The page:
Mazzulla preached all year how offense can set up defense, which led to the Celtics taking tightly-contested threes against a Heat team that decided to take that shot away early in the shot clock. Shot selection didn’t help Boston come back as difficult shots bounced off the rim and sometimes met nothing but air. Malcolm Brogdon, who scored 0 points, Brown and Tatum all experienced that before halftime. Shooting 46 threes didn’t prevent 15 Celtics turnovers.
Tatum swung his arm in frustration after Duncan Robinson beat him to the basket off the dribble, motioning that the Heat forward shoved him away with his arm. Robinson back cut Brogdon plays later, before Martin did the same, meeting Tatum inside before firing a pass to Vincent for three. Defenders didn’t back each other up.
“If you can kind of be creative, you find soft moments in the (Boston) switch to take advantage of it,” Robinson said.
Robinson landed an alley-oop to Bam Adebayo for a double-digit lead, extending the Heat’s second quarter shooting surge to 7-for-8. Adebayo spun past Brown and dunked, sending the Celtics star tumbling to the floor along the baseline.
Individual efforts and an inability to force turnovers separated a pick-your-poison, analytically sound Boston defense from the forceful unit of one year ago. Sunday marked Mazzulla’s first admission of that.
“Some of that defensive identity has been lost, and we have to get that back,” he said. “Part of that is on me to make sure we get that back … these last couple of games, the execution. We’re not connected. Usually at our best, we’re connected, we’re together, we’re physical on the defensive end and we don’t have that right now.”
Smart aimlessly drove the rebound into Butler for an offensive foul. He drew a technical foul when Miami led by 18, and later swung his arm toward Martin, receiving no punishment upon review. The broadcast caught he and Butler jawing, a moment where Butler seemed to notice how dysfunctional the Celtics appeared.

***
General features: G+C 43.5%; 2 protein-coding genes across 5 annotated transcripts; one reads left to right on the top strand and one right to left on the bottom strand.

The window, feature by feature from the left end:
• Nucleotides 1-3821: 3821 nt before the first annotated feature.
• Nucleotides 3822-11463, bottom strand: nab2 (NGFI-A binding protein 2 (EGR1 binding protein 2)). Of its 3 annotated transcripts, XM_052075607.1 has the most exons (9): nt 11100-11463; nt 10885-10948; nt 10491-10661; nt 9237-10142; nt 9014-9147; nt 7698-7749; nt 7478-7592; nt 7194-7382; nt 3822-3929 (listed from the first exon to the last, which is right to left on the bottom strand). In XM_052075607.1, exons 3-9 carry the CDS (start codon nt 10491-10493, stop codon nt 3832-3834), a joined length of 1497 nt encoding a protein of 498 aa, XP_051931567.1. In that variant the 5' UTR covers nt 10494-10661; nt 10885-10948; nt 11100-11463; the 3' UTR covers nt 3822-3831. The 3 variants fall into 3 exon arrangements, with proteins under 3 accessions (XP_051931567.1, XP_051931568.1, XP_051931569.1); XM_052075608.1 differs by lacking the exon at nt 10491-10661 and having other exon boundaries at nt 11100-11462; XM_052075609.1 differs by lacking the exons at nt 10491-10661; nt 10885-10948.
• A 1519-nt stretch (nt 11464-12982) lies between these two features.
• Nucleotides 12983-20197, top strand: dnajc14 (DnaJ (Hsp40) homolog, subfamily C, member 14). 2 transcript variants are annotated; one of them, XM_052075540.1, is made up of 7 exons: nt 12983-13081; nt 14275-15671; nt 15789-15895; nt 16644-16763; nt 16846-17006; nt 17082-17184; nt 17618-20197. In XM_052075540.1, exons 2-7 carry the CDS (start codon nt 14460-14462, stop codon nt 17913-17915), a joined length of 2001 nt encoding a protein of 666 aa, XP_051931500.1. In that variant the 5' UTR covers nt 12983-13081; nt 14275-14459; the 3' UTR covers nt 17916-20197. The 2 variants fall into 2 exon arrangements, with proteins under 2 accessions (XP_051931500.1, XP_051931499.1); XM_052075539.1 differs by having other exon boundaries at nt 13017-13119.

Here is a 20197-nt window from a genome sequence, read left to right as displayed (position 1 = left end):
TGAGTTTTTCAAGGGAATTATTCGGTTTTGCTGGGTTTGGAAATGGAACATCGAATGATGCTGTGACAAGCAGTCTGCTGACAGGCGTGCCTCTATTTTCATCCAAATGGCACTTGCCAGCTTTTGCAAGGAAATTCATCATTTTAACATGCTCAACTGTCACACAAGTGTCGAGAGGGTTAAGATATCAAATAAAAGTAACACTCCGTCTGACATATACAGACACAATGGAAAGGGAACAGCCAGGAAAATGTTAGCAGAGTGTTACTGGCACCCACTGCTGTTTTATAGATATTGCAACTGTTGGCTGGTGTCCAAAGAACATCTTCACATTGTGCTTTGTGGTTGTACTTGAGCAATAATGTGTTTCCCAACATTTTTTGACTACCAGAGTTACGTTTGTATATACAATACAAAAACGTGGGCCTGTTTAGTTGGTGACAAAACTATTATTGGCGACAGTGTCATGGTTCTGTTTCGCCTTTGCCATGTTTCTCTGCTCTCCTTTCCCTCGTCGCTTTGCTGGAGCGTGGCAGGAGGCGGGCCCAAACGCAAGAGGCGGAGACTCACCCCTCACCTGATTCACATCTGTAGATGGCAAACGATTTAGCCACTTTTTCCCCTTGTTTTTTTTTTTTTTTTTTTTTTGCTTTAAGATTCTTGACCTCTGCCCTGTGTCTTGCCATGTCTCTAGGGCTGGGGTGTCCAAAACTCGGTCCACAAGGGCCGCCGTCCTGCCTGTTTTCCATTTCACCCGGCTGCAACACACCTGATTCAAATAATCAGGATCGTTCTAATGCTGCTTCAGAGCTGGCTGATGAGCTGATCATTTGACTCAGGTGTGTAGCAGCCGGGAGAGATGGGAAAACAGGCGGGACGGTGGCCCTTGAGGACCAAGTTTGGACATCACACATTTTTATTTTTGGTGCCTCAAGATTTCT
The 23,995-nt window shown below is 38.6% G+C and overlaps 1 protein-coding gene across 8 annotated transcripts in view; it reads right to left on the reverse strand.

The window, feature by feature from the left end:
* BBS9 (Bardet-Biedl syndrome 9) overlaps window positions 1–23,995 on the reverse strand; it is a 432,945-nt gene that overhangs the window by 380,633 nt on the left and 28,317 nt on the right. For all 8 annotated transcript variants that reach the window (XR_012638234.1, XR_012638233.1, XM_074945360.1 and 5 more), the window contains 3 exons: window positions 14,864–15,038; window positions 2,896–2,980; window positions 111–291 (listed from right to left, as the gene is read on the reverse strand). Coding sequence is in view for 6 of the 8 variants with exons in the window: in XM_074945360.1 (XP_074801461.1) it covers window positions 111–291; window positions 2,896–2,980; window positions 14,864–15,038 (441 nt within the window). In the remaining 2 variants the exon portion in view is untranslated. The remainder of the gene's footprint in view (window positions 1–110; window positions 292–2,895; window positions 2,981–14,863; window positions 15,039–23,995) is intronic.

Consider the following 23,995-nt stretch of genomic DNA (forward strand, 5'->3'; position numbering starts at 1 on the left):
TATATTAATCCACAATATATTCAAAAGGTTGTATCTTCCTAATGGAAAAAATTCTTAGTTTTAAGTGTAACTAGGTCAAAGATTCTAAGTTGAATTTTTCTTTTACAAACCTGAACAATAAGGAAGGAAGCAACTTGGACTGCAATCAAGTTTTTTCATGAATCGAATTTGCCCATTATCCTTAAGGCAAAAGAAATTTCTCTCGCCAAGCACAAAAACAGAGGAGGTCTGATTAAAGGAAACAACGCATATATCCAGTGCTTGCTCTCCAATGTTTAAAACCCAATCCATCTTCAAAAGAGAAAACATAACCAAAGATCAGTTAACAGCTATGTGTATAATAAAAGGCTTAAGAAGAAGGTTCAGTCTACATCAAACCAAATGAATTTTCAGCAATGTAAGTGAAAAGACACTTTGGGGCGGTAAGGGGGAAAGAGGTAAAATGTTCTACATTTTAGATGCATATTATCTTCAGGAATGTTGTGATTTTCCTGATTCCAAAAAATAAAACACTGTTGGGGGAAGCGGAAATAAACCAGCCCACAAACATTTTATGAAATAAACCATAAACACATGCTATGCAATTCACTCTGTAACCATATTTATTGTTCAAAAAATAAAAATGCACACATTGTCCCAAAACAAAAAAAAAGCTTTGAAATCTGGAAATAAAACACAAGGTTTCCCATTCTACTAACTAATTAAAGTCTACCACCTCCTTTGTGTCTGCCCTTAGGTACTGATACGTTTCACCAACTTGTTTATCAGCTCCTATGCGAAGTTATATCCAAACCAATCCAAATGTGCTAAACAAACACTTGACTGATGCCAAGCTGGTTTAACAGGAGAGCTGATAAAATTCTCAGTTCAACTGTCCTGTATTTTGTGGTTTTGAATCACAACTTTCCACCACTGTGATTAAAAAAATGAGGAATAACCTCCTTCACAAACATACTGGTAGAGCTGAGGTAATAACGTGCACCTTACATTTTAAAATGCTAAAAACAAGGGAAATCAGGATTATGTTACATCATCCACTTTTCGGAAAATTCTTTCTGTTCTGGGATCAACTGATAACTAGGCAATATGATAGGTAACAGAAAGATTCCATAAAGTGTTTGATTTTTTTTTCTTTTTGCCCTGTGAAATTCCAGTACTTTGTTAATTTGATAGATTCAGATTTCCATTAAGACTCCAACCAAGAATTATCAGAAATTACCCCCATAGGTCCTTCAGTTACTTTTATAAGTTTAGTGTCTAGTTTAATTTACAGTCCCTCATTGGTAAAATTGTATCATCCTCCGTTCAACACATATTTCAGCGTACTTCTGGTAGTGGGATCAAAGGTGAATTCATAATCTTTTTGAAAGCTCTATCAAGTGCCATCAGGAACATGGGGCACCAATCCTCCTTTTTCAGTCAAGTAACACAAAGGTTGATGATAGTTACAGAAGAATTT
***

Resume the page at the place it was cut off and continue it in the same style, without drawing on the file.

Only a Miami cold spell, missing quality looks and turning the ball over through eight empty possessions over nine between the second and third quarters provided hope. But Sam Hauser sat, Williams III mostly did the same, Boston’s offense flat-lined to 39.8% FG against the zone — and kept leaving Martin open in the corner. Grant Williams logged nearly 30 minutes after mostly sitting earlier in the playoffs. That all stems from coaching. Mazzulla never seemed empowered to make difficult rotation decisions, but the core players failed.
“I don’t even know where to start,” Brown said. “An obvious let down. I feel like we let our fanbase, our organization down. We let ourselves down, and it was collective. We can point fingers, but in reality, it was just embarrassing.”
Effort plays embodied Sunday’s loss though. Adebayo began picking the Celtics apart with give-and-goes, Boston regularly jumping at the ball handler while Adebayo dunked or drew free throws, building the Heat’s lead to 24. Adebayo stuffed Tatum as Williams III clogged the lane on the roll, Mazzulla’s spacing emphasis breaking down in a loss. The Celtics never gave him a chance with their tendency to lean on their talent to prevail in tough moments. Mazzulla, in turn, never forced the group to acknowledge weaknesses holding them back earlier.
Boston fell to 11-for-42 from three and 31-for-106 (29.2%) in the series. Down by 30, on the way to a 3-0 deficit, Payton Pritchard, Luke Kornet and Hauser joined Williams and Smart on the floor. The team’s stars tried to defend their head coach on the podium, but already failed to do so on the floor.
“We never recovered. That’s on all of us as a unit,” Tatum said. “We didn’t play well at all. Obviously, by the score, it showed.”